Internet Consumer Watchdog Asks DOJ to Break Google into Smaller Companies

Thu, Apr 22, 2010 at 3:51 pm

    Internet Consumer Watchdog Asks DOJ to Break Google into Smaller  Companies

    Odds of Google being split up are very slim

    Google is an American company that started as a simple search engine and grew to a massive corporation with tentacles reaching all across the technology arena into other unrelated fields. The size of the company and money generated by Google and its advertising programs today make it a clear target for watchdog groups that maintain Google is a monopoly.

    One watchdog group called Consumer Watchdog has asked the DOJ this week to break Google into smaller companies to prevent a monopoly situation along the lines of Microsoft. John M. Simpson from Consumer Watchdog is the person who made the request to the DOJ and he argues that the DOJ’s actions against Google’s attempts at buying other advertising firms and scanning books isn’t enough to ensure the search giant doesn’t turn into a monopoly.

    Simpson wrote in a letter to the DOJ, “Google exerts monopoly power over Internet searches, controlling 70 percent of the U.S. market. For most Americans – indeed, for most people in the world – Google is the gateway to the Internet. How it tweaks its proprietary search algorithms can ensure a business’s success or doom it to failure.”

    The fact that search rankings on Google can make or break a company is no theory. Each time Google algorithms change retailers around the world moan over last rankings. Once a retailer is off the first page of results the chances of searchers clicking becomes much smaller.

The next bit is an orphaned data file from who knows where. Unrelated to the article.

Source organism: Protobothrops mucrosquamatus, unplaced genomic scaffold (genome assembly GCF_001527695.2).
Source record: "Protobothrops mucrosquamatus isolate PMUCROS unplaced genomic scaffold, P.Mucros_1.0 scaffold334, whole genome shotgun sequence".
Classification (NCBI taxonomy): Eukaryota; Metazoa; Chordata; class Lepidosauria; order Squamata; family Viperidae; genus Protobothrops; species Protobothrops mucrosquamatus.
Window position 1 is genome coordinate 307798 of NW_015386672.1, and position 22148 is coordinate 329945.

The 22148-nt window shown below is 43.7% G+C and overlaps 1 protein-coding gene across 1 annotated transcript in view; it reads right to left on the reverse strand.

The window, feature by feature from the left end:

EWeek rightfully points out that the major flaw with Simpson’s argument is that Google doesn’t force anyone to use its services; it just happens to be the most popular service around. Google also lets users leave anytime they want and take their data with them when they go. Another factor that hurts Simpson’s idea of a split up Google is the fact the DOJ didn’t split up Microsoft when asked by advocates, and Microsoft has been convicted of anti-competitive practices in the past. Google has so far never been formally accused of anti-competitive practices, though some major companies like AT&T have accused Google of being anti-competitive.

    Simpson also alleges that Google purposefully tweaks its algorithms to keep other businesses down and serve its own interests. Google has long maintained that algorithm changes are nothing more than an attempt to give users more accurate and useful search results.

    Simpson outlined his plans for breaking Google up in the letter sent to the DOJ, “Gmail and its new social networking service, Buzz, could be spun off as a separate entity as could YouTube, a Google acquisition that we believe should have been denied at the time of merger. Enterprise applications could be another separate business.”

    A Google spokesperson told eWeek, “We totally understand that with size and success comes scrutiny. Although given their track record, even if we broke Google in half tomorrow, Consumer Watchdog would probably insist that we split halves into quarters.”

    Google is a huge company, but if the company was broken up as suggested by Simpson many of the services simply don’t generate the revenue needed to continue operating. Google’s massively successful advertising program underwrites most of the free services like Gmail and Buzz.

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